The Evolution of Psychology
Approaching the Nature of Human Nature
On this Site:
· Some of the essential questions evolutionary psychology must ask
· Darwin’s work and its importance for psychology
· Reviews of recent books in the area of evolutionary psychology and psychotherapy
· What it Means to be 98% Chimpanzee (recent review)
· When Biology and Culture Collide (recent review)
theory, in its commonsense version, offers psychologists the best opportunity
to advance our discipline since Wilhelm Wundt first had the idea (in the
1870's) of cutting psychology loose from philosophy and physiology.
Accepting how essential evolutionary principles are to a plausible theory of
human nature hasn't been easy nor without struggle; many psychologists
continue to hold realistic and legitimate concerns about these ideas, or even
the whole enterprise outright. Nonetheless, a general approach to an “evolved
adaptation” model in psychology is worth considering.
One might arguably say that the seeds of an evolution-based human psychology sprouted, ironically, with an incident of ritualistic aggression - - an assault in 1978 on the highly regarded biologist, E.O. Wilson. What had outraged many among the group of students and faculty gathered for his talk that day was that Wilson had just-reissued the book Sociobiology (1975). Word had spread that Wilson believed human behavior and society had an instinctual component, much as other social creatures are motivated in part by innate drives and desires. Angered at this idea, a group of students rushed onto the stage to dump a pitcher of ice water over Wilson.
Why in the world would this seemingly innocuous idea be met with such outrage? Today it's commonplace to hear even non-scientists chatting about genes, inherited traits, the combination of nature and nurture, and so forth. Why would students at a major university, presumably among the brightest kids in the country, be so upset by the idea that human nature might have been shaped in part by our ancestors' success at surviving?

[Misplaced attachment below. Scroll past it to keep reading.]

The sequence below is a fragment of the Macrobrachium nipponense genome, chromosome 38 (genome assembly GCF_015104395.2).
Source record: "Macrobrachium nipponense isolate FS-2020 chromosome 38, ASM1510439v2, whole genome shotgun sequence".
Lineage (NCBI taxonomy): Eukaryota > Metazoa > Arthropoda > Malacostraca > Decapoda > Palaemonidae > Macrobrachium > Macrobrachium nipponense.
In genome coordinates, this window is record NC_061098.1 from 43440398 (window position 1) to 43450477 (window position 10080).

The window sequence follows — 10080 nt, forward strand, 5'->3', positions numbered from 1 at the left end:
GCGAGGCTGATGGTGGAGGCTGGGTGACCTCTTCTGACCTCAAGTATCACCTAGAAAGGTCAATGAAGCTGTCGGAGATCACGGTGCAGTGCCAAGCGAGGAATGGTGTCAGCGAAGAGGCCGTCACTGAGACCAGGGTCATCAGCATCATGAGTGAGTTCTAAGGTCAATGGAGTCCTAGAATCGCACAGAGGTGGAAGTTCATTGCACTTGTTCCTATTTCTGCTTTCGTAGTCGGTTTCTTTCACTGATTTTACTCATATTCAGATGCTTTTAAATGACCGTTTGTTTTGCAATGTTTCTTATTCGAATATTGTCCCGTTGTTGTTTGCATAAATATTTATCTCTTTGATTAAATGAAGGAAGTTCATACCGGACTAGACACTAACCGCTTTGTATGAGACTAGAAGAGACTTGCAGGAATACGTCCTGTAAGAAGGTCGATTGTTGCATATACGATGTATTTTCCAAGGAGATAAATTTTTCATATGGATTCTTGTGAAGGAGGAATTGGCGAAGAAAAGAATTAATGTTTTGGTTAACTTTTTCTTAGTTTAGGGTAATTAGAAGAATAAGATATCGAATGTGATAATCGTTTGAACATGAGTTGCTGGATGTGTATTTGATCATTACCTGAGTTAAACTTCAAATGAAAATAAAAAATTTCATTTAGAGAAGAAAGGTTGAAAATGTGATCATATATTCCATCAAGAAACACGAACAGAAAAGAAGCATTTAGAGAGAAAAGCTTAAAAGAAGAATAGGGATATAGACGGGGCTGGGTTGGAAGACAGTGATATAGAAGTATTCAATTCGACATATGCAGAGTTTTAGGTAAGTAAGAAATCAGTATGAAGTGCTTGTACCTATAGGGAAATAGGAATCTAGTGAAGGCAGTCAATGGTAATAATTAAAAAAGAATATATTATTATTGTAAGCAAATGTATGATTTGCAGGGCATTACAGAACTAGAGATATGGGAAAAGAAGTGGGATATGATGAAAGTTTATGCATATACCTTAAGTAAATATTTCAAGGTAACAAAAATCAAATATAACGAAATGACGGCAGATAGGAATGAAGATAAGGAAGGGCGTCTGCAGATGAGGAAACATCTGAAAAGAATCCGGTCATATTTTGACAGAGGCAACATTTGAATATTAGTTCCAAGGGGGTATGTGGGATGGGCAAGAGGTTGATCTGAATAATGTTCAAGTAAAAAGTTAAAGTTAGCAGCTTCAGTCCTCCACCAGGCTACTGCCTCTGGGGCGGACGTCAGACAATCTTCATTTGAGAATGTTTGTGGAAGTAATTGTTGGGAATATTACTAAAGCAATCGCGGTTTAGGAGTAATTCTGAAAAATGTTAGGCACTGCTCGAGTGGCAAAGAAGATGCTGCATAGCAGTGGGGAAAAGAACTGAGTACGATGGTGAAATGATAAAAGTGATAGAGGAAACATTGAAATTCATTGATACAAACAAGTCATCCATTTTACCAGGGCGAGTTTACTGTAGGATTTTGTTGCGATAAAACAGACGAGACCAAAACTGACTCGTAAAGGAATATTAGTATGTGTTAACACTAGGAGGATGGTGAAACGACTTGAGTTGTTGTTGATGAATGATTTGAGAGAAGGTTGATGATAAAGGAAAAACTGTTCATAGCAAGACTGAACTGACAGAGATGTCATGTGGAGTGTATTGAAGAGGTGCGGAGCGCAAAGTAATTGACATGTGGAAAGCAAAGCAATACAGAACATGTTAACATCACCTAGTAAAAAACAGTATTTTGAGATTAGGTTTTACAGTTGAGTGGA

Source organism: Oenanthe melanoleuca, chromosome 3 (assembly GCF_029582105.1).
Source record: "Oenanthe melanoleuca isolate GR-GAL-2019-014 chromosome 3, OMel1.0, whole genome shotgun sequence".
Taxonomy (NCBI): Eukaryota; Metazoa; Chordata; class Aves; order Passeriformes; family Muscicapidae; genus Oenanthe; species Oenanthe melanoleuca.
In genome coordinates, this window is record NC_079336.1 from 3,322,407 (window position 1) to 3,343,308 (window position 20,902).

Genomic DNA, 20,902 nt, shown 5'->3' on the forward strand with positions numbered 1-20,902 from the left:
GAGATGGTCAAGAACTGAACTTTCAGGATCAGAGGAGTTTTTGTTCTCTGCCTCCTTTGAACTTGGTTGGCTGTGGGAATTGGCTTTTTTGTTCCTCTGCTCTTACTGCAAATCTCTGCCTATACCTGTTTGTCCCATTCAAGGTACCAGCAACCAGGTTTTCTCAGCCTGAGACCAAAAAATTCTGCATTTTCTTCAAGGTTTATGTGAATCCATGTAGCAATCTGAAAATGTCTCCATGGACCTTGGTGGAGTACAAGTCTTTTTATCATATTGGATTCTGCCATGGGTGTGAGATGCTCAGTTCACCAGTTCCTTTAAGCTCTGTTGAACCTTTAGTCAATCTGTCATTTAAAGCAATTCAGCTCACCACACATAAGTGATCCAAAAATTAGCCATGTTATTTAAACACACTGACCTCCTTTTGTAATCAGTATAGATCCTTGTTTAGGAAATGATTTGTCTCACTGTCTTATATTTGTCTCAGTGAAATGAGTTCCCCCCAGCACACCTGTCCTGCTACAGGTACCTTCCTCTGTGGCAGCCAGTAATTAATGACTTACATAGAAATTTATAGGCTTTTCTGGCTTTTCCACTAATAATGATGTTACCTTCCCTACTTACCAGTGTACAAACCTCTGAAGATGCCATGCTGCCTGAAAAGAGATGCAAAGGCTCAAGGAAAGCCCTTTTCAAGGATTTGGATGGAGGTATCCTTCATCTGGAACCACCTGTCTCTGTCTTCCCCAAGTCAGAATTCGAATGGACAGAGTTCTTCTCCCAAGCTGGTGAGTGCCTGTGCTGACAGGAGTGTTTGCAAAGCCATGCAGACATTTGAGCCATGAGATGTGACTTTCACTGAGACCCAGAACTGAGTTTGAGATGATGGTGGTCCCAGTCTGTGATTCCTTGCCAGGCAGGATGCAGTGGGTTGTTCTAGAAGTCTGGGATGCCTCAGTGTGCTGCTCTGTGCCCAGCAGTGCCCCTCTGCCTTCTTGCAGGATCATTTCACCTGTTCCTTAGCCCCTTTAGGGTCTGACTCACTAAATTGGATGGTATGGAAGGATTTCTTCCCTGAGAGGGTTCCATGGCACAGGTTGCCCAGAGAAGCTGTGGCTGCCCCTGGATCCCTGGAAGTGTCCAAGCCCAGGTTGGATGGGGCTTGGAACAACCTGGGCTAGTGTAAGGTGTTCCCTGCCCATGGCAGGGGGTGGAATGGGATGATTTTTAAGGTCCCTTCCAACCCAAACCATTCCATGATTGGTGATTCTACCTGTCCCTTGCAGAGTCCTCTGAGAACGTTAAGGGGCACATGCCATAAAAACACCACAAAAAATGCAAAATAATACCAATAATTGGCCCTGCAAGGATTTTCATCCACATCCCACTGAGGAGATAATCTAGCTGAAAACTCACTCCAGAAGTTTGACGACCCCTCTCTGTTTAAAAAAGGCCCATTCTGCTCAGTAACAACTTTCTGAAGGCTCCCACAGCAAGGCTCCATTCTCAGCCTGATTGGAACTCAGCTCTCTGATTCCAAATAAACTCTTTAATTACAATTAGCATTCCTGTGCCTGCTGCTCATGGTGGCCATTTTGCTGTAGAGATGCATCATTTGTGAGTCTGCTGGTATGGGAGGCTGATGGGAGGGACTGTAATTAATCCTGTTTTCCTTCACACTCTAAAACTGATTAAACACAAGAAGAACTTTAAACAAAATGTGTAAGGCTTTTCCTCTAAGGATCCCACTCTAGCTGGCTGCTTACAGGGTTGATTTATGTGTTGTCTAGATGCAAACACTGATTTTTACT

It's worth noting that in the 1970s, university students across the U.S. were flexing newly-developed muscles. For example, public ambivalence about the war in Viet Nam paled in contrast to the outrage expressed on college campuses. The zeitgeist at universities was shifting from academic stoicism to radical activism. Perhaps the post-modern idea that truth is whatever we define it to be brought with it a firm desire for that "truth" to be socially acceptable. So when academics proposed discomforting theories about what some could misinterpret as instincts, or engaged in research that risked the uncovering of what might be unpleasant facts, those thinkers were shunned.
Fortunately, for the most part society has now gotten past such self-imposed limitations on ideas. With few exceptions across the U.S., some version of evolutionary theory is included even at the elementary school level. (Unfortunately, alternative theories that might seem religious or non-material haven’t had the same acceptance.)
Evolutionary psychology is taught as a mainstream subject at many major universities in the U.S., including the University of California at Santa Barbara, home to theorists John Tooby and Leda Cosmides, the University of Texas at Austin, where David Buss teaches, to Simon Fraser University in Burnaby, British Columbia, Canada, and the University of Arizona at Tucson, and so on and on.
Once seen as too controversial for open discussion, evolutionary ideas such as evolved adaptations in psychology have become more common and openly discussed. It is to be hoped that alternative theories and perspectives will also be put on the table for civilized discussion.